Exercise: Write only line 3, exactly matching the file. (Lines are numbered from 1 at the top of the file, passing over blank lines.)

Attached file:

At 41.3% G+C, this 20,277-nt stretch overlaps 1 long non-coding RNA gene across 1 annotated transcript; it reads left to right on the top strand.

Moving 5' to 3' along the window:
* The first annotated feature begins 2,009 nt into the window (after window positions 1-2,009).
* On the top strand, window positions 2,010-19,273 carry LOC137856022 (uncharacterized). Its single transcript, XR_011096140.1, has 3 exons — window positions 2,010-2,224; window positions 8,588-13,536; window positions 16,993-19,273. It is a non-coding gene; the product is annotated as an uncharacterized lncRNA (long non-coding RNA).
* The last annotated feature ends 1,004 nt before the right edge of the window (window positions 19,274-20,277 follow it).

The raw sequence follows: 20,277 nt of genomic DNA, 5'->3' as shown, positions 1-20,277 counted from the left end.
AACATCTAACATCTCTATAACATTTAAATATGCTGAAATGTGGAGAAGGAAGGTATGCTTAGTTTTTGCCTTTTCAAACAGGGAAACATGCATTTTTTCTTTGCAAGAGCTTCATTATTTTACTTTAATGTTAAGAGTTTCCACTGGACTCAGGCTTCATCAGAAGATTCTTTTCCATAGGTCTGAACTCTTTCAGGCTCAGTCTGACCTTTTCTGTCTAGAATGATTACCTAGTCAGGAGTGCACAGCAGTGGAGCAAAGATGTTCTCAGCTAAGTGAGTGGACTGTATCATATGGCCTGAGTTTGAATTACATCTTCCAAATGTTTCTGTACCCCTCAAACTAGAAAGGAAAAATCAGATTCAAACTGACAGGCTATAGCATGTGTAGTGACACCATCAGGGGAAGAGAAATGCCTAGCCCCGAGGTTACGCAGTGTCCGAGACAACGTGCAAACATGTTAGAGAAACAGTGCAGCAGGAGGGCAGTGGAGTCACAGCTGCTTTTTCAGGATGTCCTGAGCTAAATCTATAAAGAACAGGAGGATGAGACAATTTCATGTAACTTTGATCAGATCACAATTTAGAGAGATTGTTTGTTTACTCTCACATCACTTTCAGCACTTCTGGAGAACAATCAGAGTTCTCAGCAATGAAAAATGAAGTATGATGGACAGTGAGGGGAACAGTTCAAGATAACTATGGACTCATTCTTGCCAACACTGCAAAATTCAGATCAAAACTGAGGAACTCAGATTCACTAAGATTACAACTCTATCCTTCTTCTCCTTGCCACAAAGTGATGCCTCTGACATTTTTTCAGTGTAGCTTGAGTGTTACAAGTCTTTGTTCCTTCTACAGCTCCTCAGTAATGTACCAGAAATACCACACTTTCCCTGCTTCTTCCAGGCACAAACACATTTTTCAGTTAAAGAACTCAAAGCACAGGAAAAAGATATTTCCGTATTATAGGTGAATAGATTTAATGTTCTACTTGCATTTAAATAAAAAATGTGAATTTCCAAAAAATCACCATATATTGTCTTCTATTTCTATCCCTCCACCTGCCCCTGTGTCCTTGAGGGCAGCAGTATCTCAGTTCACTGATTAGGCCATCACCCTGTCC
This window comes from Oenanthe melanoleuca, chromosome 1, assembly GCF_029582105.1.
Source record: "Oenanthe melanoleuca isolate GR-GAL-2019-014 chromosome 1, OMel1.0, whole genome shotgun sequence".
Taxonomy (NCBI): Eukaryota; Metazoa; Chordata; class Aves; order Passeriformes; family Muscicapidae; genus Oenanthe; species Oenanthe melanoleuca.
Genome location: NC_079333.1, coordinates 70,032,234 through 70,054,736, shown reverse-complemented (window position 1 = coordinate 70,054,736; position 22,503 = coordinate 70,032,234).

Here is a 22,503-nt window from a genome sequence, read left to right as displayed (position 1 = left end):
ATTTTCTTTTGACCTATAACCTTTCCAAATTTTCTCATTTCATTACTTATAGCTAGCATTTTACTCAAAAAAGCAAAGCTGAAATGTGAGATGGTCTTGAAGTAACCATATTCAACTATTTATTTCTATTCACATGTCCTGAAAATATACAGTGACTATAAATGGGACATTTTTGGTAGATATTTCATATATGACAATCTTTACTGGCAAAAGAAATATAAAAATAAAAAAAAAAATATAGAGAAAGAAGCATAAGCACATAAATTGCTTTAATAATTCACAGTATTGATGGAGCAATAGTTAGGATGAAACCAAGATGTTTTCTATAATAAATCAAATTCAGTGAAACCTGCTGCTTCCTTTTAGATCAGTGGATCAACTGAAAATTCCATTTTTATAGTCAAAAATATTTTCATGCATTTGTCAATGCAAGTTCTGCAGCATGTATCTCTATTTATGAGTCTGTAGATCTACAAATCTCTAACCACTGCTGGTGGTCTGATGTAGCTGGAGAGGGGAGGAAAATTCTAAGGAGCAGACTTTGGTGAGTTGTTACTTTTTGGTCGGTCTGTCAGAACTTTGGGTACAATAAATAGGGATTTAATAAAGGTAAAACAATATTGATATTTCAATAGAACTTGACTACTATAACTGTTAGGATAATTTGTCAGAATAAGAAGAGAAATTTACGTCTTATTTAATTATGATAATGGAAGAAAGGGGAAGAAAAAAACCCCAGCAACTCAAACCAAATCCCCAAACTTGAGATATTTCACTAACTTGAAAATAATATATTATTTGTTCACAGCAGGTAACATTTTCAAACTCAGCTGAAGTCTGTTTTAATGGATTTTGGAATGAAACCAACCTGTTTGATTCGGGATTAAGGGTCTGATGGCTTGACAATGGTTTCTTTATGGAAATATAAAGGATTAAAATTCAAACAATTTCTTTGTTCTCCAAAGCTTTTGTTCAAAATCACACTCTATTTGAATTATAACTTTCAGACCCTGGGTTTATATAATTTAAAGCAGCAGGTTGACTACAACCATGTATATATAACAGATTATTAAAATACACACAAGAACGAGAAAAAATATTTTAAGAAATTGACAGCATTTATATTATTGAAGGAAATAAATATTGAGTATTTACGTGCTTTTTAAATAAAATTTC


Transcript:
* The first annotated feature begins 2,009 nt into the window (after window positions 1-2,009).